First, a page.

But since this conference in Indy that Devin had, I had not been back there for two years. Not since my grandmother's funeral. On my agenda for this long awaited trip was to visit with my aunts, uncles, cousins, and grandpa, and to go out to the house where my grandpa and grandma lived. That house, in the place that owned my heart, was home base.
I thought I would be fine going over there, helping my grandpa sort through odds and ends, and just wandering through memories. I drove, and as I drove I could feel myself in the backseat seeing the scenery fly by as I had as a child. Left turn on New Garden. Past the tiny church. Past the cemetary. Over the little bridge. Past the house where the man keeps kangaroos. Left turn. Check mailbox after mailbox until! The big blue house appears, surrounded by what must have been countless hours of labor in a yard full of love. I was fine through all of that.
I got out of the car, and looked around. I saw where my grandpa had built the trolley. I saw the pond that used to have ducks. I saw the front pasture and the back pasture where I used to ride with my grandpa on the riding mower. I saw the garden where I used to sit, weeding in the sun, trying desperately to think of an excuse to go help grandma in the kitchen instead. I saw the place where the swing set was, and the trampoline. I saw the old barn where we had to go to the bathroom one summer when we had overloaded the toilets. I was fine through all of that.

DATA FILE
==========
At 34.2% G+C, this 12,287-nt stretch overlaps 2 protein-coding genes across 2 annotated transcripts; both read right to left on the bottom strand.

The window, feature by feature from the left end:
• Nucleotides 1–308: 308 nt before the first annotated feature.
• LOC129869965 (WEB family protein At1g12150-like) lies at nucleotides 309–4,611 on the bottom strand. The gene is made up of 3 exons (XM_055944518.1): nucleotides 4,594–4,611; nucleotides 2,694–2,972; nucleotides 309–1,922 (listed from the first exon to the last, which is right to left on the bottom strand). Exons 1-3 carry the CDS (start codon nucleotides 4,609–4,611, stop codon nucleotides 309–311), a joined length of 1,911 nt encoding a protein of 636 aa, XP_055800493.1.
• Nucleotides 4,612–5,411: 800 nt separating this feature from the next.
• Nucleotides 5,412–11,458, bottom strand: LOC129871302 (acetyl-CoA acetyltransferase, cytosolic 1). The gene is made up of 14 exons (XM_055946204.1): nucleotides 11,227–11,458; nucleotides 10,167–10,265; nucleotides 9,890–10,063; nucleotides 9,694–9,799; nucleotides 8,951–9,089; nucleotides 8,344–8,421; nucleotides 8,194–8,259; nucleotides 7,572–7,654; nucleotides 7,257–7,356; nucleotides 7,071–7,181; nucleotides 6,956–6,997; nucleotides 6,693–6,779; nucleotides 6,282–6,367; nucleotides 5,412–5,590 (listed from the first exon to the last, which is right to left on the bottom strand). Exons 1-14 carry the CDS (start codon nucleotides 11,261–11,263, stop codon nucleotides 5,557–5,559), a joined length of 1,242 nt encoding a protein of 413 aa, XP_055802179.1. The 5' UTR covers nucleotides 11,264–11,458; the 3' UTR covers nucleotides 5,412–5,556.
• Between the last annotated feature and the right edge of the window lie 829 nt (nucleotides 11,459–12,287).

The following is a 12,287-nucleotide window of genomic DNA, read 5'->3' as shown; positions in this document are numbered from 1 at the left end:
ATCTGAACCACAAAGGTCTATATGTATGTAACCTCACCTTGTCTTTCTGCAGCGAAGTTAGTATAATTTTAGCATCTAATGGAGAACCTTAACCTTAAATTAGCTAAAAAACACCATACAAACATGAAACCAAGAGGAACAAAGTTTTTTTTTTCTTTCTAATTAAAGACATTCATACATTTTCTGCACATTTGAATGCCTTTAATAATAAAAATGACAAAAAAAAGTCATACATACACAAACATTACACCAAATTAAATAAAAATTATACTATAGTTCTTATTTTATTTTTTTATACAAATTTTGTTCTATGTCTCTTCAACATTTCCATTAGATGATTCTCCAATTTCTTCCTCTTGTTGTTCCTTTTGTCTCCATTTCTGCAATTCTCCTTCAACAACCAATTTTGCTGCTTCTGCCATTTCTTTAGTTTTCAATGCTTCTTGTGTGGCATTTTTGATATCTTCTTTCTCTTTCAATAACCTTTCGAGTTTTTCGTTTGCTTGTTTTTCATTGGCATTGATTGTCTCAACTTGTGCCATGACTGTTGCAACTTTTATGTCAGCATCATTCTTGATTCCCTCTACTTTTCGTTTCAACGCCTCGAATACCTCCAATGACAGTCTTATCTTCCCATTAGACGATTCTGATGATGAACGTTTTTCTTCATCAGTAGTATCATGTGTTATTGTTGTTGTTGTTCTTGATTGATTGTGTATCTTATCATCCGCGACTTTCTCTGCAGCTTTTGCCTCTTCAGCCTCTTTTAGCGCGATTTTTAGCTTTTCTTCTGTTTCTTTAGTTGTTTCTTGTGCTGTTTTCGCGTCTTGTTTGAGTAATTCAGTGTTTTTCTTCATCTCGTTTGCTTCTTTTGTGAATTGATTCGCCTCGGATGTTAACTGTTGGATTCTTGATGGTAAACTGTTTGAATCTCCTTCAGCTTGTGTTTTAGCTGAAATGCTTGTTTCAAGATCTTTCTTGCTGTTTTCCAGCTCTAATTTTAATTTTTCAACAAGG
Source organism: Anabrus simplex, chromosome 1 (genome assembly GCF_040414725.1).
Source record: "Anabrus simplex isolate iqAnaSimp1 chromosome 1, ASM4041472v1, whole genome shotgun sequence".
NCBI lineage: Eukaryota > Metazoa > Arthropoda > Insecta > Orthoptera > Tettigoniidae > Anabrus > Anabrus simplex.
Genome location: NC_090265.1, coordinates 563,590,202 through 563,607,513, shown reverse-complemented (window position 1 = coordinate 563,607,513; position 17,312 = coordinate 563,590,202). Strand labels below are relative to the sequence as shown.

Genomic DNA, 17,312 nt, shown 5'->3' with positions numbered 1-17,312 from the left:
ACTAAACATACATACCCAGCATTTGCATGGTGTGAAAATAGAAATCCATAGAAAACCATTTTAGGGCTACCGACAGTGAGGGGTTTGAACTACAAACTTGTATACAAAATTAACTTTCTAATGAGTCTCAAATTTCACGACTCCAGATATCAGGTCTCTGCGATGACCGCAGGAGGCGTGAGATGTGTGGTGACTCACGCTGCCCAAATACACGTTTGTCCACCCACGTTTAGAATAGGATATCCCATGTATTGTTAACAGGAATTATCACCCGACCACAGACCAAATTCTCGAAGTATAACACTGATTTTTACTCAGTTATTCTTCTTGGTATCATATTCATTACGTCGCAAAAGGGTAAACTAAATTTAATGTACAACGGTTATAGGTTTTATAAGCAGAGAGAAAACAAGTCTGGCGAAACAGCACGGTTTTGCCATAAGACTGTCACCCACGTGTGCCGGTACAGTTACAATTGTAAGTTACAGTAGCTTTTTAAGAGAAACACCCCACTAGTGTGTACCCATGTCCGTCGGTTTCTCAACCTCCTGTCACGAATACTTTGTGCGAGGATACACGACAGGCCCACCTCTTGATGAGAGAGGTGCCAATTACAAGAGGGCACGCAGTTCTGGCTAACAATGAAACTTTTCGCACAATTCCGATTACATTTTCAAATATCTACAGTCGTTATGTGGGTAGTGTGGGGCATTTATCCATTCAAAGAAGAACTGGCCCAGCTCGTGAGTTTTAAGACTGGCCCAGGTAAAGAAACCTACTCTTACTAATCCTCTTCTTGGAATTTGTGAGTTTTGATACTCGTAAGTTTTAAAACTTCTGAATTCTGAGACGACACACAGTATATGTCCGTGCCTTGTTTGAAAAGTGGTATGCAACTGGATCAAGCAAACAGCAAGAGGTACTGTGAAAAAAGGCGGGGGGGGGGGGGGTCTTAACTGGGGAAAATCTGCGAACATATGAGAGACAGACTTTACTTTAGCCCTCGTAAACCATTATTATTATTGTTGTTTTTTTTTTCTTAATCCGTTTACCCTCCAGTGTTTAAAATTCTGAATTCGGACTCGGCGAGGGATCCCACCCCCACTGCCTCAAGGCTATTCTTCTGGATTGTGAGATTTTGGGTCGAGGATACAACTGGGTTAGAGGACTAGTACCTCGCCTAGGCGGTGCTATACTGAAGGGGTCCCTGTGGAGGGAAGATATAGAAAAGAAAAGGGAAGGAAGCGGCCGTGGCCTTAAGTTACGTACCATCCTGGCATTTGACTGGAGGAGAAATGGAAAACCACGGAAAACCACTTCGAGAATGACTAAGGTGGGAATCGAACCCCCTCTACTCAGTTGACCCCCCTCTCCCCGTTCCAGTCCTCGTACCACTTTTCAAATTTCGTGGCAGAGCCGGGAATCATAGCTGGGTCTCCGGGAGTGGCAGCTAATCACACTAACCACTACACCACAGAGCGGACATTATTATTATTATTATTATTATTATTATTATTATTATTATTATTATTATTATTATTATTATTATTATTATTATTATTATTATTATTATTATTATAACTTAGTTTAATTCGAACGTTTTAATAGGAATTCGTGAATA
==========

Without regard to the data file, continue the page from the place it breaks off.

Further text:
We walked to the door, and the first thing I saw as the door opened was the carpet. Simple brown carpet. And for a while, as my eyes teared over, that was the last thing I could see. Why carpet? Of all things that held memories in this place, why the silly brown carpet?
That brown carpet holds the memories of countless dreams as I napped on it while my cousins raced cars and played cards around me. It held the images of a thousand movies watched while lying on its floor, surrounded by family, munching popcorn as we smiled at the Seven Brides for Seven Brothers. That carpet held my knees for a thousand family prayers, after which I would get up and kiss my grandma on the cheek, and give my grandpa a big hug.
I think what hit me hardest about the carpet though, was its very stability. It's consistency, its constant just being thereness. The duck pond came and went, the trampoline wasn't up every year, I seldom actually went in the barn, and there was always some new adventure to be had at Grandma and Grandpa's. But that carpet, it never changed. And in my childhood, and into my teenage years, when I was uncertain who I was or where I belonged, when I sat on that carpet I knew exactly who I was, and I loved being exactly where I was.